Randall Wolcott v. Kathleen Sebelius, et al, No. 12-10010 (5th Cir. 2012)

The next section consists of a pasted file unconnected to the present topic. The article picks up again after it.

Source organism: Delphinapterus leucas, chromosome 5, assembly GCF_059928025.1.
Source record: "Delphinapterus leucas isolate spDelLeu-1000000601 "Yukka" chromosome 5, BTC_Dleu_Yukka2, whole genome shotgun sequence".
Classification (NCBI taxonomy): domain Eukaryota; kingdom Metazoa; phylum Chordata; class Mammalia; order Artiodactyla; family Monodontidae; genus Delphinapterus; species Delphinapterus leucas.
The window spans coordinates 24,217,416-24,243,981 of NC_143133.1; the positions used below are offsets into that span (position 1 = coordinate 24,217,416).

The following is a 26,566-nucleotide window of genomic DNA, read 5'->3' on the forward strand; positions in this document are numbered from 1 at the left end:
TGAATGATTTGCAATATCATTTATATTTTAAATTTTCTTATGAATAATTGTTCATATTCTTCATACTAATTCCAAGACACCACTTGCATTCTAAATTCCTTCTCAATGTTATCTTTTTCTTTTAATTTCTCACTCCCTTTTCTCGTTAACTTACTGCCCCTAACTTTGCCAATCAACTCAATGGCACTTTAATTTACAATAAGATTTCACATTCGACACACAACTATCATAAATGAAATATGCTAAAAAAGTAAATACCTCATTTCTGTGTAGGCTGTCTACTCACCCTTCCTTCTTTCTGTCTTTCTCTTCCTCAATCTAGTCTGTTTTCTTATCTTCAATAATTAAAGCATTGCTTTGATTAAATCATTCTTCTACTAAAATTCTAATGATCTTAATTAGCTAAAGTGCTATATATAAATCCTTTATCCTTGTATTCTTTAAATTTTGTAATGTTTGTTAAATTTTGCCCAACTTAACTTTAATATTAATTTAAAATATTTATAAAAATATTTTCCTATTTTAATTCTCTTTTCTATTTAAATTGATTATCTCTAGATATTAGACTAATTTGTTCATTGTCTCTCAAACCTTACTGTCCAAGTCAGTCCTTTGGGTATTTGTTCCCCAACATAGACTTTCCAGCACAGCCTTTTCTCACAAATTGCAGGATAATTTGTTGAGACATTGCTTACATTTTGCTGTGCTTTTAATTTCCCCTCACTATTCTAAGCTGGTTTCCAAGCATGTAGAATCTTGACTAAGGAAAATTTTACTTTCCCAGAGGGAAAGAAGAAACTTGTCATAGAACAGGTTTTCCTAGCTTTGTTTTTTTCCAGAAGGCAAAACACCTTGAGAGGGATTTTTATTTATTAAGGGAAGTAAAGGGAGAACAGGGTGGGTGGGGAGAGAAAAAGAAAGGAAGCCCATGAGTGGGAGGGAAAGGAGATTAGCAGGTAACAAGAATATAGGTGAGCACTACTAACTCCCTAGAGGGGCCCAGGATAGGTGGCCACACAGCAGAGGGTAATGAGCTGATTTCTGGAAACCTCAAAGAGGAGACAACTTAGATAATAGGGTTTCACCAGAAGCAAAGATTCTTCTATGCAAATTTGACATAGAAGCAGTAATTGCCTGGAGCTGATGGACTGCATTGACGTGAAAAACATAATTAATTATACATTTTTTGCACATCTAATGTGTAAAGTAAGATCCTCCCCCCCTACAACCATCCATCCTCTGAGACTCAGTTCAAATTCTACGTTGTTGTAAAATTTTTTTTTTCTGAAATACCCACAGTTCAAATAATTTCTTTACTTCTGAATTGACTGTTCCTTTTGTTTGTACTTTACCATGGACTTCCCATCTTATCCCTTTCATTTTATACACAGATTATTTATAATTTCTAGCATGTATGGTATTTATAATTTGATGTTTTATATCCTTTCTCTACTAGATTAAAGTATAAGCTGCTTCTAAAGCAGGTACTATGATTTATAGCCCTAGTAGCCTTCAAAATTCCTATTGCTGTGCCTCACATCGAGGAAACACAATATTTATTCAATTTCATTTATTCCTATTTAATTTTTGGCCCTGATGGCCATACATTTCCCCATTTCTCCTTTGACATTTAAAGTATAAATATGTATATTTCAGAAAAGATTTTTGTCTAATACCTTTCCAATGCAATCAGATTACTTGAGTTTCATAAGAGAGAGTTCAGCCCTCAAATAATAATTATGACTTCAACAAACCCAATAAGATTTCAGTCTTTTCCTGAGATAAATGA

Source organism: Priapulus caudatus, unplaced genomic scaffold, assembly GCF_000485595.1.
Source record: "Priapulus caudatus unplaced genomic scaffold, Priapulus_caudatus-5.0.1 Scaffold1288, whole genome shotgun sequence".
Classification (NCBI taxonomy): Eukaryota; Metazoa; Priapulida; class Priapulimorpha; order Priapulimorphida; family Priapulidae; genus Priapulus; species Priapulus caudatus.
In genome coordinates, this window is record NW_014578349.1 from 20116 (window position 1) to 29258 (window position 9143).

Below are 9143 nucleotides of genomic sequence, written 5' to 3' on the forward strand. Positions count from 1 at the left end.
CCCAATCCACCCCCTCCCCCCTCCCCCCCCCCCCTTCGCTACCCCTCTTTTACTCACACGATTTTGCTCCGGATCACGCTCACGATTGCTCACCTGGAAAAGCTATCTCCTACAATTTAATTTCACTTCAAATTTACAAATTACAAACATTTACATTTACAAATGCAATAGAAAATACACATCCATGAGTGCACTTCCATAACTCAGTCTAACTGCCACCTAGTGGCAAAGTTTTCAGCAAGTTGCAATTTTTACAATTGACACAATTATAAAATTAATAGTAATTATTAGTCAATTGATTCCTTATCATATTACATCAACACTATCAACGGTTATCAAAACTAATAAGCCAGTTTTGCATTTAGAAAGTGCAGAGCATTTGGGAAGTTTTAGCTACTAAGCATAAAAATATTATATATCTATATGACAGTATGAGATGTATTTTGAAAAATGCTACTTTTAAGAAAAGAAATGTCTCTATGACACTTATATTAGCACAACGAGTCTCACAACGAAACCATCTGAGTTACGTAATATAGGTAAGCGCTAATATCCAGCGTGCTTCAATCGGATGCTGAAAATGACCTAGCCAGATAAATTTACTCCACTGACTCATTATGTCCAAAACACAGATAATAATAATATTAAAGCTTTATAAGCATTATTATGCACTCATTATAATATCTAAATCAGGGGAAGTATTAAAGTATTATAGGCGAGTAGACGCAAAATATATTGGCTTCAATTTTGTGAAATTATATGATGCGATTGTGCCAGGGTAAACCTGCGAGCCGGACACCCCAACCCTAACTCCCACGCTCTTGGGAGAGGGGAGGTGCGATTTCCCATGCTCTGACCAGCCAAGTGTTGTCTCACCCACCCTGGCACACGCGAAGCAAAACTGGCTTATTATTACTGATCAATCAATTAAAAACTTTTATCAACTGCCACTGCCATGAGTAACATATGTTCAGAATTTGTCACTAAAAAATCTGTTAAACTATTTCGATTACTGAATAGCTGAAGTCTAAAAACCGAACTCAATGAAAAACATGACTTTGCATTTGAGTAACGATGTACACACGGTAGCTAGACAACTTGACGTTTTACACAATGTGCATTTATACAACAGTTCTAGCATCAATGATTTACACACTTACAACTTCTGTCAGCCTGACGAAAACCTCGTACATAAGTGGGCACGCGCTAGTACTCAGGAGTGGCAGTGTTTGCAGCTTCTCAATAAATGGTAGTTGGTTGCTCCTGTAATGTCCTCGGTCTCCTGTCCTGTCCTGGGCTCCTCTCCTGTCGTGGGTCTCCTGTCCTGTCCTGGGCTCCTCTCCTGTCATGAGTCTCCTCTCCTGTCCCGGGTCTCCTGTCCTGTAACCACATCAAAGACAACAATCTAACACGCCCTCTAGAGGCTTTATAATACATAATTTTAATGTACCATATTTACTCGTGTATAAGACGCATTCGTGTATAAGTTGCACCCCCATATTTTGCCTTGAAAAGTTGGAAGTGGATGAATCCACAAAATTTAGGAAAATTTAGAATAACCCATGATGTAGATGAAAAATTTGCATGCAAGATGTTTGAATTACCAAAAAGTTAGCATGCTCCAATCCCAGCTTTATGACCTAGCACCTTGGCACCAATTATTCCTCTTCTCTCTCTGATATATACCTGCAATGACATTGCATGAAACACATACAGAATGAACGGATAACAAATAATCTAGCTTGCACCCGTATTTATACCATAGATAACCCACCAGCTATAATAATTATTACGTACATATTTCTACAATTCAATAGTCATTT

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Case: 12-10010 Document: 00512022985 Page: 1 Date Filed: 10/17/2012 IN THE UNITED STATES COURT OF APPEALS United States Court of Appeals FOR THE FIFTH CIRCUIT Fifth Circuit FILED October 17, 2012 No. 12-10010 Lyle W. Cayce Clerk RANDALL D. WOLCOTT, M.D., P.A., Plaintiff - Appellant v. KATHLEEN SEBELIUS, In Her Official Capacity as Secretary of Health and Human Services of the United States; TRAILBLAZER HEALTH ENTERPRISES LLC, Defendants - Appellees Appeal from the United States District Court for the Northern District of Texas USDC No. 5:09-CV-195 Before KING, SMITH, and HIGGINSON, Circuit Judges. PER CURIAM:* Randall D. Wolcott, M.D., P.A., filed a complaint seeking a writ of mandamus ordering the Secretary of Health and Human Services and a Medicare payment administrator to process and pay allegedly outstanding claims due Wolcott for services it provided to Medicare beneficiaries. After finding that Wolcott failed to establish a right to mandamus relief because the * Pursuant to 5th Circuit Rule 47.5, the court has determined that this opinion should not be published and is not precedent except under the limited circumstances set forth in 5th Circuit Rule 47.5.4. Case: 12-10010 Document: 00512022985 Page: 2 Date Filed: 10/17/2012 No. 12-10010 claims underlying its complaint were moot, the district court entered summary judgment against Wolcott. For the reasons discussed below, we AFFIRM. I. FACTUAL AND PROCEDURAL BACKGROUND Plaintiff-Appellant Randall D. Wolcott, M.D., P.A. ( Wolcott ), is a Texasbased professional association that provides wound-care services, including debridement, to Medicare beneficiaries.1 Defendant-Appellee Kathleen Sebelius, in her official capacity as Secretary of the United States Department of Health and Human Services (the Secretary ), administers the federal Medicare program. Defendant-Appellee TrailBlazer Health Enterprises LLC ( TrailBlazer ) is a limited liability company that contracts with the Department of Health and Human Services to process and pay Medicare benefits in Texas. On September 3, 2009, Wolcott filed a seven-count complaint against the defendants seeking mandamus relief in connection with certain claims Wolcott submitted for reimbursement as a Medicare service provider. As alleged in the complaint, from March 2008 to June 2009, the defendants denied virtually 100 percent of Wolcott s debridement claims, worth a total value of $700,000. Though Wolcott successfully appealed each of these claims through the Medicare administrative appeals process, Wolcott alleged that the defendants nevertheless re-denied successfully appealed claims and refused to pay it for valid claims. In response, the defendants moved to dismiss the complaint, arguing that the district court lacked subject matter jurisdiction over Wolcott s claims and that Wolcott had failed to plead claims upon which mandamus relief could be granted. On February 26, 2010, the district court granted the motion and dismissed Wolcott s complaint in its entirety. Wolcott appealed to this court the decision on five of the seven counts. On appeal, this court affirmed the district 1 Debridement is the surgical removal of lacerated, devitalized, or contaminated tissue. Webster s Third New International Dictionary 582 (1963). 2 Case: 12-10010 Document: 00512022985 Page: 3 Date Filed: 10/17/2012 No. 12-10010 court s judgment as to four counts, but reversed and remanded as to one ( Count I ). Randall D. Wolcott, M.D., P.A. v. Sebelius, 635 F.3d 757 (5th Cir. 2011). In Count I, which forms the primary basis of the current appeal, Wolcott seeks an order in mandamus directing the defendants to pay it for all claims it previously successfully appealed via the administrative appeals process. In explaining why dismissal of Count I was improper at the time of Wolcott s first appeal, this court held that subject matter jurisdiction then existed for that claim, pursuant to the Mandamus and Venue Act, because Wolcott ask[ed] the district court to order the defendants to complete affirmative actions to fulfill their allegedly nondiscretionary duties under the law. 2 Id. at 766. Next, the court explained that, at that time, Wolcott had stated a claim for mandamus relief under Count I by sufficiently pleading that it ha[d] a clear right to relief, that the defendants owe[d] a non-discretionary duty to issue payment to Wolcott for appealed claims finally decided in Wolcott s favor, and that no adequate alternative remedies exist[ed]. Id. at 771. This claim was supported, the court highlighted, by a fully favorable decision by an administrative law judge ( ALJ ), dated June 23, 2009, which reversed the denial of ninety-five debridement claims for services rendered in April and May 2008 and concluded that the provider is entitled to Medicare payment for services rendered in every case. Id. at 768.3 2 Section 1361 of the Mandamus and Venue Act provides that [t]he district court shall have original jurisdiction of any action in the nature of mandamus to compel an officer or employee of the United States or any agency thereof to perform a duty owed to the plaintiff. 28 U.S.C. § 1361. Of note, the Wolcott court also explained, contrary to the defendants argument in that case, that relief under 28 U.S.C. § 1361 was not precluded by the Medicare Act. 635 F.3d at 763 66. 3 The record reflects some disagreement between the parties as to the actual date of this ALJ decision, with some documents reflecting the date of June 23, 2009 and others showing the date of June 24, 2009. The explanation for this discrepancy seems to be that the order, originally issued on June 23, 2009, was amended on June 24, 2009 to include an appendix that was apparently inadvertently omitted from the June 23, 2009 decision. To 3 Case: 12-10010 Document: 00512022985 Page: 4 Date Filed: 10/17/2012 No. 12-10010 Presumably because the sole issue still in contention on remand was whether payment had been made on the Medicare claims underlying Count I, the district court entered the following order on October 7, 2011: If the relief requested in Count I has become moot since the filing of Plaintiff s Complaint, the parties should notify the Court promptly. In the event a dispute remains, motions for summary judgment on Count I should be filed on or before 3:00 p.m. on November 4, 2011, with any responses due 21 days after the filing of the motions. Despite the district court s explicit order to do so, Wolcott chose not to file a summary judgment motion. Instead, on the day that motion was due, it filed: (1) a motion for, and memorandum in support of, the issuance of a scheduling order, and (2) a motion and supporting appendix for leave to file a first amended complaint, which Wolcott asserted would cure the defect in one of the previously dismissed claims. In neither of these filings did Wolcott expressly discuss the continued vitality of the Medicare claims underlying Count I. The defendants, on the other hand, complied with the district court s order, filing their summary judgment motion on November 4, 2012. In that motion, the defendants argued, inter alia, that Wolcott failed to demonstrate a right to mandamus relief because the Medicare claims relating to Count I, as reflected in the June 23, 2009 ALJ decision, had already been paid, and Wolcott s mandamus claim was therefore moot. To substantiate this assertion, the defendants attached to their motion: (1) an affidavit in which a TrailBlazer employee stated that TrailBlazer had paid Wolcott in accordance with the June 23, 2009 ALJ decision, and (2) a spreadsheet setting out the claim number and payment information for each of the payments.4 maintain consistency with Wolcott, and because the substantive aspects of the decision were addressed in the June 23, 2009 decision, this court will use that date when referring to the decision. 4 Notably, that spreadsheet purportedly shows not only payments made in connection with the June 23, 2009 ALJ decision, but also payments made for claims not required by that 4 Case: 12-10010 Document: 00512022985 Page: 5 Date Filed: 10/17/2012 No. 12-10010 On November 18, 2011, the defendants filed an unopposed motion for an extension until November 28, 2011 to respond to Wolcott s pending motions. Wolcott likewise filed an unopposed motion on November 18, 2011, requesting an extension until December 5, 2011 to respond to the defendants summary judgment motion. The district court granted each motion. On November 28, 2011, the defendants filed a brief opposing Wolcott s motions for issuance of a scheduling order and leave to amend its complaint. As to the former, the defendants asserted that there was no need for a scheduling order because, as they had argued in their summary judgment motion, the Medicare claims at issue in Count I already had been paid, thus mooting Wolcott s claim for mandamus relief. As to Wolcott s motion for leave to amend, the defendants asserted that Wolcott s proposed amendment would prejudice the defendants, would not cure the defect that had caused the previous dismissal of the claim at issue, and would be futile insofar as it would not survive a motion to dismiss. Without waiting for Wolcott s response to the defendants summary judgment motion, the district court entered summary judgment against Wolcott on December 1, 2011 four days before Wolcott s response was due. In its order, the district court ruled that Count I was moot because the defendants had provided uncontroverted evidence that they had paid the claims covered by the June 23, 2009 ALJ decision. The court also denied Wolcott s motion for leave to amend, on the ground that the amendment would not cure the defect in the previously dismissed claim. Wolcott timely appeals, claiming that the district court erred in entering summary judgment against it. In particular, Wolcott argues that the court deprived it of its due process rights to notice and a meaningful opportunity to be decision. 5 Case: 12-10010 Document: 00512022985 Page: 6 Date Filed: 10/17/2012 No. 12-10010 heard. Wolcott also argues that the district court erroneously denied its motion for leave to amend. II. STANDARD OF REVIEW We review a grant of summary judgment de novo, applying the same standard as the district court. Khan v. Normand, 683 F.3d 192, 194 (5th Cir. 2012). Summary judgment is proper if the movant shows that there is no genuine dispute as to any material fact and the movant is entitled to judgment as a matter of law. Fed. R. Civ. P. 56(a). A factual dispute is genuine, if the evidence is such that a reasonable [trier of fact] could return a verdict for the nonmoving party. Crowe v. Henry, 115 F.3d 294, 296 (5th Cir. 1997). After giving notice and a reasonable time to respond, the court may . . . consider summary judgment on its own after identifying for the parties material facts that may not be genuinely in dispute. Fed. R. Civ. P. 56(f); see also Celotex Corp. v. Catrett, 477 U.S. 317, 326 (1986) ( [D]istrict courts are widely acknowledged to possess the power to enter summary judgments sua sponte, so long as the losing party was on notice that she had to come forward with all her evidence. ). III. DISCUSSION On appeal, Wolcott argues that the district court violated its right to due process by fail[ing] to give Wolcott notice that [the court] was about to enter summary judgment against it. We disagree. A. Notice and Opportunity In the summary judgment context, [t]his court has explained that strict enforcement of the notice requirement is necessary because summary judgment is a final adjudication on the merits. Powell v. United States, 849 F.2d 1576, 1579 (5th Cir. 1988). Accordingly, providing notice in connection with summary judgment is not an unimportant technicality, but rather gives the opposing 6 Case: 12-10010 Document: 00512022985 Page: 7 Date Filed: 10/17/2012 No. 12-10010 party an opportunity to contest entry of summary judgment against it. Hanson v. Polk Cnty. Land, Inc., 608 F.2d 129, 131 (5th Cir. 1979). Relying on these principles, Wolcott cites to Powell and New York Life Insurance Co. v. Brown, 84 F.3d 137 (5th Cir. 1996), to support its argument that it was denied notice and a meaningful opportunity to be heard. In Powell, this court considered the propriety of a district court s sua sponte entry of summary judgment against taxpayers who were seeking a federal income tax refund. 849 F.2d at 1577. The record revealed that the district court judge first gave plaintiffs notice that he might enter summary judgment against them just hours before actually doing so. Id. Given the importance of providing adequate process at the summary judgment stage, we explained that because a summary judgment forecloses any future litigation of a case[,] the district court must give proper notice to insure that the nonmoving party had the opportunity to make every possible factual and legal argument. Id. We found that the few hours notice the taxpayers received was surely not sufficient time to allow [their] counsel to submit all of its legal and factual arguments. Id. at 1579 80. Accordingly, we reversed the district court s judgment. Id. at 1582. Wolcott also cites to Brown, in which we stated that [w]ithout notice of an impending grant of summary judgment, a defendant has no opportunity to be heard . . . [and is] denied due process of law. 84 F.3d at 143. In Brown, the party challenging entry of summary judgment against it had not received notice of the impending judgment because the district clerk had mailed the notice to an address it knew from its own documents to be invalid. Id. at 142. Acknowledging that [u]nder our system of justice, the opportunity to be heard is the most fundamental requirement, we vacated the district court s summary judgment order. Id. at 143. The authority Wolcott offers undoubtedly evidences the necessity of providing litigants with notice of impending entries of summary judgment. See 7 Case: 12-10010 Document: 00512022985 Page: 8 Date Filed: 10/17/2012 No. 12-10010 Scott v. Miss. Dep t of Corr., 961 F.2d 77, 79 (5th Cir. 1992) ( We encourage we require district courts to give parties full notice of a possible summary judgment against them; we will reverse such a judgment when the court fails to do so. ). Nonetheless, the cases Wolcott cites are distinguishable from the situation presented here. First, unlike in Powell, where the plaintiffs had only a few hours notice that the court was considering summary judgment, Wolcott had nearly two months notice here from October 7, 2011, when the court ordered the parties to submit summary judgment motions, until December 1, 2011, when the court entered summary judgment.5 Second, unlike in either Powell or Brown, the district court here explicitly ordered the parties to submit summary judgment motions by a certain date. In that order, in accordance with Rule 56(f), the court identif[ied] for the parties material facts that may not [have been] genuinely in dispute, by stating that the parties were to notify the Court promptly [i]f the relief requested in Count I has become moot since the filing of Plaintiff s Complaint. See Fed. R. Civ. P. 56(f). Alternatively, the order stated that the parties should file summary judgment motions [i]n the event a dispute remains. The district court thus put Wolcott on notice that it was contemplating summary judgment. Moreover, by directing each party to submit a summary judgment motion, and by giving it a reasonable time to do so, the court also provided Wolcott with the opportunity to submit all of its legal and factual arguments. Powell, 849 F.2d at 1580. That Wolcott failed to take advantage of that opportunity does not constitute judicial error. B. Establishing an Entitlement to Mandamus Relief 5 Furthermore, in contrast to the current version of Rule 56, see Fed. R. Civ. P. 56(f), the version of that rule in effect when Powell was decided did not speak to summary judgment on the court s own motion. Powell, 849 F.2d at 1578. 8 Case: 12-10010 Document: 00512022985 Page: 9 Date Filed: 10/17/2012 No. 12-10010 Wolcott has also failed to satisfy the burden it carried in seeking mandamus relief. Mandamus jurisdiction in federal courts is codified by 28 U.S.C. § 1361, which provides that [t]he district court shall have original jurisdiction of any action in the nature of mandamus to compel an officer or employee of the United States or any agency thereof to perform a duty owed to the plaintiff. Mandamus is, however, an extraordinary remedy. Davis v. Fechtel, 150 F.3d 486, 487 (5th Cir. 1998). Before mandamus is proper, three elements must generally co-exist. A plaintiff must show a clear right to the relief sought, a clear duty by the defendant to do the particular act, and that no other adequate remedy is available. Green v. Heckler, 742 F.2d 237, 241 (5th Cir. 1984). In expounding upon these requirements, we have explained that mandamus is proper only when the plaintiff s claim is clear and certain and the duty of the officer is ministerial and so plainly prescribed as to be free from doubt. Giddings v. Chandler, 979 F.2d 1104, 1108 (5th Cir. 1992) (quoting Nova Stylings, Inc. v. Ladd, 695 F.2d 1179, 1180 (9th Cir. 1983)) (internal quotation omitted). Thus, the party seeking mandamus bears a heavy burden of establishing its entitlement to such extraordinary relief. Dresser v. Ohio Hempery, Inc., 122 F. App x 749, 755 (5th Cir. 2004) (unpublished). Given the extraordinary nature of mandamus relief, and Wolcott s burden of establishing its entitlement to such relief, Wolcott was continually on notice that it had to provide sufficient evidence to satisfy the mandamus standard. In particular, Wolcott was aware that, to demonstrate a right to a writ of mandamus, it was required to establish its clear right to relief and the defendants clear duty to provide that relief. Nevertheless, after remand from its previous appeal, Wolcott failed to show its entitlement to such an extraordinary remedy. In fact, after remand, Wolcott provided nothing to the district court to support its allegation that successfully appealed Medicare claims still remained 9 Case: 12-10010 Document: 00512022985 Page: 10 Date Filed: 10/17/2012 No. 12-10010 unpaid by the defendants. While the Wolcott court had stated that Count I initially was supported by the fully favorable June 23, 2009 ALJ decision, the defendants summary judgment motion filed in response to the district court s October 7, 2011 order included evidence demonstrating that all claims subject to that decision already had been paid. Wolcott presented nothing to the district court that challenged this evidence. Moreover, although Wolcott asserts that the claims addressed in the June 23, 2009 ALJ decision represented only an example set of the claims it purported to assert under Count I, Wolcott offered no evidence after remand of a right to other payments beyond those discussed in that decision.6 In failing to provide such evidence, Wolcott also failed to carry its burden as required in a mandamus action of demonstrating that its right to relief was clear and that the duty of the defendants was so plainly prescribed as to be free from doubt. See Giddings, 979 F.2d at 1108. Of course, Wolcott argues that it failed to meet this burden only because it was denied an opportunity to oppose the defendants summary judgment motion and to introduce evidence it may have had of other unpaid Medicare claims. As we have discussed, however, Wolcott ignores that it had the affirmative obligation to demonstrate its right to mandamus relief. In ordering the parties to file summary judgment motions, the district court provided Wolcott the opportunity to satisfy that obligation by introducing evidence of its entitlement to mandamus relief. Again, however, when given this opportunity, Wolcott failed to seize it. Wolcott now suggests that it would have been improper for it to file a summary judgment motion because it believed there was a genuine dispute as 6 Although Wolcott s complaint included by attachment other favorable ALJ decisions, those decisions were evidently introduced to support other counts that were eventually dismissed by this court in Wolcott. Wolcott s counsel conceded during oral arguments in this case that the only evidence in the record related to Count I was the June 23, 2009 ALJ decision. 10 Case: 12-10010 Document: 00512022985 Page: 11 Date Filed: 10/17/2012 No. 12-10010 to whether the claims at issue actually had been paid. Accordingly, Wolcott asserts that filing a summary judgment motion while entertaining this belief would have been a violation of Rule 11, which requires parties to certify that motions submitted to a court are warranted by existing law and contain factual contentions [that] have evidentiary support. Fed. R. Civ. P. 11(b).7 In advancing this argument, Wolcott appears to take issue with the district court s order requiring the parties to file summary judgment motions. Nevertheless, when the district court first entered that order, Wolcott did not object to it. Further, it is well settled that district courts have the inherent authority to manage their own affairs so as to achieve the orderly and expeditious disposition of cases. Link v. Wabash R.R. Co., 370 U.S. 626, 630 31 (1962). While that authority may not be exercised where the [Rules of Civil Procedure] directly mandate a specific procedure to the exclusion of others, such was not the case here. Natural Gas Pipeline Co. of Am. v. Energy Gathering, Inc., 2 F.3d 1397, 1408 (5th Cir. 1993) (quoting Landau & Cleary, Ltd. v. Hribar Trucking, Inc., 867 F.2d 996, 1002 (7th Cir. 1989)). Moreover, to the extent Wolcott believed the district court improperly exercised its docket management authority by ordering the parties to file summary judgment motions, or by later granting the defendants motion before Wolcott was required to respond to it, the rules provide various mechanisms by which Wolcott could have asserted its position. Rule 59(e), for example, allows a party to file a motion to alter or amend a judgment, while Rule 60(b) permits a party to seek relief from a judgment or order. Fed. R. Civ. P. 59(e), 60(b). Notwithstanding these avenues by which Wolcott could have challenged any perceived overreach in the court s 7 Wolcott first raised this argument on appeal, and, even then, only in its reply brief. This court generally does not consider arguments raised for the first time on appeal, In re Paige, 610 F.3d 865, 871 (5th Cir. 2010), though for the reasons noted, Wolcott s argument is, in any event, unavailing. 11 Case: 12-10010 Document: 00512022985 Page: 12 Date Filed: 10/17/2012 No. 12-10010 orders, or otherwise could have demonstrated its entitlement to mandamus relief, Wolcott failed to file any post-judgment motions in the district court. Finally, Wolcott alternatively frames the alleged due process violation as one caused by the district court s failure to give Wolcott time to respond to the defendants summary judgment motion. As we have explained, however, in making this argument, Wolcott ignores that the district court may enter summary judgment sua sponte and that, in seeking a writ of mandamus, Wolcott had an affirmative duty to show its entitlement to the extraordinary remedy of mandamus relief. Despite numerous opportunities to do so, Wolcott failed to demonstrate that any Medicare claims associated with Count I remained unpaid by the defendants following remand. As the district court held, because Count I constituted the sole issue still in contention after remand, Wolcott s failure to demonstrate a live case or controversy associated with that count rendered moot the only remaining aspect of the case.8 See Deakins v. Monaghan, 484 U.S. 193, 199 (1988) ( Article III of the Constitution limits federal courts to the adjudication of actual, ongoing controversies between litigants. ); Goldin v. Bartholow, 166 F.3d 710, 717 (5th Cir. 1999) ( A moot case presents no Article III case or controversy. . . . ). Accordingly, the district court did not err in granting summary judgment in the defendants favor. IV. CONCLUSION For the foregoing reasons, we AFFIRM the judgment of the district court. 8 As we have noted, Wolcott filed a motion for leave to amend and now argues that the district court erred in denying it. We need not address that issue. [T]he mandate rule compels compliance on remand with the dictates of a superior court and forecloses relitigation of issues expressly or impliedly decided by the appellate court. United States v. Lee, 358 F.3d 315, 321 (5th Cir. 2004). As the district court explained in its order, Wolcott s proposed amendment was functionally no different from the claim already dismissed, which dismissal we affirmed in Wolcott. The court thus concluded that for the same reasons already articulated [in Wolcott], it would be improper to allow Plaintiff s proposed amended pleading. We agree. 12